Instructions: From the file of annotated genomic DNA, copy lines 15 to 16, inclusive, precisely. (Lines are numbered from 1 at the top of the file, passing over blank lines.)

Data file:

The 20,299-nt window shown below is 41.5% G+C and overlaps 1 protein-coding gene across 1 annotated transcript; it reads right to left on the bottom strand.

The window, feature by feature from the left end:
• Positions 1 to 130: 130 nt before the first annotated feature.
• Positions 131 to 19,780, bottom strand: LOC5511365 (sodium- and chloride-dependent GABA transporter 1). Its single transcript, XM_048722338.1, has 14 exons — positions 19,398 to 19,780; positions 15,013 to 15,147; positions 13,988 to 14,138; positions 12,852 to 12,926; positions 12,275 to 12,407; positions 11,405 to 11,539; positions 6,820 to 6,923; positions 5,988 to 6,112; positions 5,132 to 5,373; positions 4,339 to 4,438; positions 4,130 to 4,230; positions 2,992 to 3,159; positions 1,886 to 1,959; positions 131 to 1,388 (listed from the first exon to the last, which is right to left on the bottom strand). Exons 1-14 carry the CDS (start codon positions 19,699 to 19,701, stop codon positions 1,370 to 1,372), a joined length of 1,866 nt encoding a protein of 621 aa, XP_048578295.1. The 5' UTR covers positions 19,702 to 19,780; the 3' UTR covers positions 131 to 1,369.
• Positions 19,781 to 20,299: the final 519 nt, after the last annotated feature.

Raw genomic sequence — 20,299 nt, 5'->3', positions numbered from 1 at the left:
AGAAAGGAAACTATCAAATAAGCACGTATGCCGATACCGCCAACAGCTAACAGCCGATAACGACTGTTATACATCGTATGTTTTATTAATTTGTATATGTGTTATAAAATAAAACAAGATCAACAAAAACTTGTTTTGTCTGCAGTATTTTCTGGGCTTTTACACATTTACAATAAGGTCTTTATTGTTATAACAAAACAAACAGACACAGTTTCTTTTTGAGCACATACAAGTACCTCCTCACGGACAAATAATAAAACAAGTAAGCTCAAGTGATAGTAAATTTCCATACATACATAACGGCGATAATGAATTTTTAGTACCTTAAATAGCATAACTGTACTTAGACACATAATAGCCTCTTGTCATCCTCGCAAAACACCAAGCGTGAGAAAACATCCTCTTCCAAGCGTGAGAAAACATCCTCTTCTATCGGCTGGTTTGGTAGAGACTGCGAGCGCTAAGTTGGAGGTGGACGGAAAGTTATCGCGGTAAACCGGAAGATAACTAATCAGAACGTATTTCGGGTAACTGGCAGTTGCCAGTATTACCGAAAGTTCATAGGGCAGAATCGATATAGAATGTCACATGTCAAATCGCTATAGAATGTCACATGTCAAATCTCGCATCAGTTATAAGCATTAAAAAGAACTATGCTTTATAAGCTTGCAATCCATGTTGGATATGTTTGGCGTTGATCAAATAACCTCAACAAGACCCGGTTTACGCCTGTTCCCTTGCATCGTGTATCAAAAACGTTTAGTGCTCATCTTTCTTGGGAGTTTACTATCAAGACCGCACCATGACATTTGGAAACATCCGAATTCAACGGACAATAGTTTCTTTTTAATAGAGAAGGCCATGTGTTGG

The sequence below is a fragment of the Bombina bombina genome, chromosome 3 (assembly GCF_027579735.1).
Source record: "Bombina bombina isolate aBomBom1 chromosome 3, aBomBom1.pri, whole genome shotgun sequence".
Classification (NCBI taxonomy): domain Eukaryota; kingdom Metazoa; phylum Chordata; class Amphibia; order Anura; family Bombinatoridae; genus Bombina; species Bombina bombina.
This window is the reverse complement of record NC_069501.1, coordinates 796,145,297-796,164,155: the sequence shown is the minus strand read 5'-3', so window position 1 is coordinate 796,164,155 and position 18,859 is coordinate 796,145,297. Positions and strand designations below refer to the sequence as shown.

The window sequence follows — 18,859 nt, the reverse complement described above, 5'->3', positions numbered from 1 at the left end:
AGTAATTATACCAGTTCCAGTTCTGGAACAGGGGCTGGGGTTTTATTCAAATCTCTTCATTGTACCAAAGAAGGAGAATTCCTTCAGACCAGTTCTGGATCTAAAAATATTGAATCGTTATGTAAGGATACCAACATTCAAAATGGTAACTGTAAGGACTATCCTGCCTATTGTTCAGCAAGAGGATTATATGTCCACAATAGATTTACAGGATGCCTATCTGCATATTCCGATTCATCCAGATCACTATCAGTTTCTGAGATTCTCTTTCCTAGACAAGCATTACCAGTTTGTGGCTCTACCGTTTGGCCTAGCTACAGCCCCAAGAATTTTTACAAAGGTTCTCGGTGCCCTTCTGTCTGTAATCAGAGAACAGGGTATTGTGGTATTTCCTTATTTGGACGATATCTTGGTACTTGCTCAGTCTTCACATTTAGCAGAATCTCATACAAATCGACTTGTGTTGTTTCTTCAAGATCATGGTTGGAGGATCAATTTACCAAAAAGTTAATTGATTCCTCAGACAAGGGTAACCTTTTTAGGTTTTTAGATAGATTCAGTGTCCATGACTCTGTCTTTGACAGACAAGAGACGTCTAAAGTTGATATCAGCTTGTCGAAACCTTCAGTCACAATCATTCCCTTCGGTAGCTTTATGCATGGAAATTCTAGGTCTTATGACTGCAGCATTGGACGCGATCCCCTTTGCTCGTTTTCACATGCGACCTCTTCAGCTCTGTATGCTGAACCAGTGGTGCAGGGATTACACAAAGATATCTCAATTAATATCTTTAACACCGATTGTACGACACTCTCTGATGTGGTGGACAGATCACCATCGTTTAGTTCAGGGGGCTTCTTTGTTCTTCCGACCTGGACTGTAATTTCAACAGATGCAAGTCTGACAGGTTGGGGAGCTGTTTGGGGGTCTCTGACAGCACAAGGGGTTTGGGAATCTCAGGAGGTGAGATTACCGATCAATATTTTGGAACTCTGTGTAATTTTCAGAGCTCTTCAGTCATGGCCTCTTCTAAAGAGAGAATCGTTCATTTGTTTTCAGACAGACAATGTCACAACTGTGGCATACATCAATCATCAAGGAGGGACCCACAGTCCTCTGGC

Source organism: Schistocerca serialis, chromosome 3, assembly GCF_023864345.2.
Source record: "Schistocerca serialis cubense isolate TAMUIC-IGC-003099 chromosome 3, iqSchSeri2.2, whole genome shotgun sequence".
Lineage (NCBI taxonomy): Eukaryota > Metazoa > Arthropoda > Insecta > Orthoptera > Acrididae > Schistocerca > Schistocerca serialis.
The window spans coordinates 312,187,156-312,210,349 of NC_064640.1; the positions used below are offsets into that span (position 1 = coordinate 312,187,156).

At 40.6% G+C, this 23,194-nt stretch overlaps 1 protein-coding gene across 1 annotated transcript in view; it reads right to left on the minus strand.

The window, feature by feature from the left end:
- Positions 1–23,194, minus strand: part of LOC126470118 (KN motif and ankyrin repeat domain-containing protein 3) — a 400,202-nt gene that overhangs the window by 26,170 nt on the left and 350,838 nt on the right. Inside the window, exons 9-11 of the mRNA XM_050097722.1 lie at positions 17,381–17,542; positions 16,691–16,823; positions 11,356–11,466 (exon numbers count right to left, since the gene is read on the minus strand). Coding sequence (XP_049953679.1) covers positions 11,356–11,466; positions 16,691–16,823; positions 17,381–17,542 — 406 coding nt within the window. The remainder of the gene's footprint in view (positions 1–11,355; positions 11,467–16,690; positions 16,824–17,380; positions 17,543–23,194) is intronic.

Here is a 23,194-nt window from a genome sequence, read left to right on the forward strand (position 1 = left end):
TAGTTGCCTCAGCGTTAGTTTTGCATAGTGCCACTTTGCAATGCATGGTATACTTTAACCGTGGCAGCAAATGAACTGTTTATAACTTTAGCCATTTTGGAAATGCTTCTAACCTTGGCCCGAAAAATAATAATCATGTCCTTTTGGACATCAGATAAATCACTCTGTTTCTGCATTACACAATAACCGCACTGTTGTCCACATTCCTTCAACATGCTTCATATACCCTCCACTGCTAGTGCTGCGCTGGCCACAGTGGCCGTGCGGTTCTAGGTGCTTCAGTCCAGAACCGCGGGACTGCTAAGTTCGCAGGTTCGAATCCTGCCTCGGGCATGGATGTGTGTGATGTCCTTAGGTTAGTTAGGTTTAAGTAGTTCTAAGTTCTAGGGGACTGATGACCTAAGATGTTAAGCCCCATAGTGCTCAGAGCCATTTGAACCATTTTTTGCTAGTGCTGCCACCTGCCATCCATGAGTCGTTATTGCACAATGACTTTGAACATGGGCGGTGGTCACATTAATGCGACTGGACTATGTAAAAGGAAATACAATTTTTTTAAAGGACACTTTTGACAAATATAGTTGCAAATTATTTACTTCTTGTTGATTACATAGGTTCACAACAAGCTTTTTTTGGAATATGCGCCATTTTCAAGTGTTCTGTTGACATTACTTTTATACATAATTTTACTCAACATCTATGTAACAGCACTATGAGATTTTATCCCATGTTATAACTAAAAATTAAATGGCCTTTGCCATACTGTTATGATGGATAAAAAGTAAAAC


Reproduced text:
Source record: "Schistocerca serialis cubense isolate TAMUIC-IGC-003099 chromosome 3, iqSchSeri2.2, whole genome shotgun sequence".
Lineage (NCBI taxonomy): Eukaryota > Metazoa > Arthropoda > Insecta > Orthoptera > Acrididae > Schistocerca > Schistocerca serialis.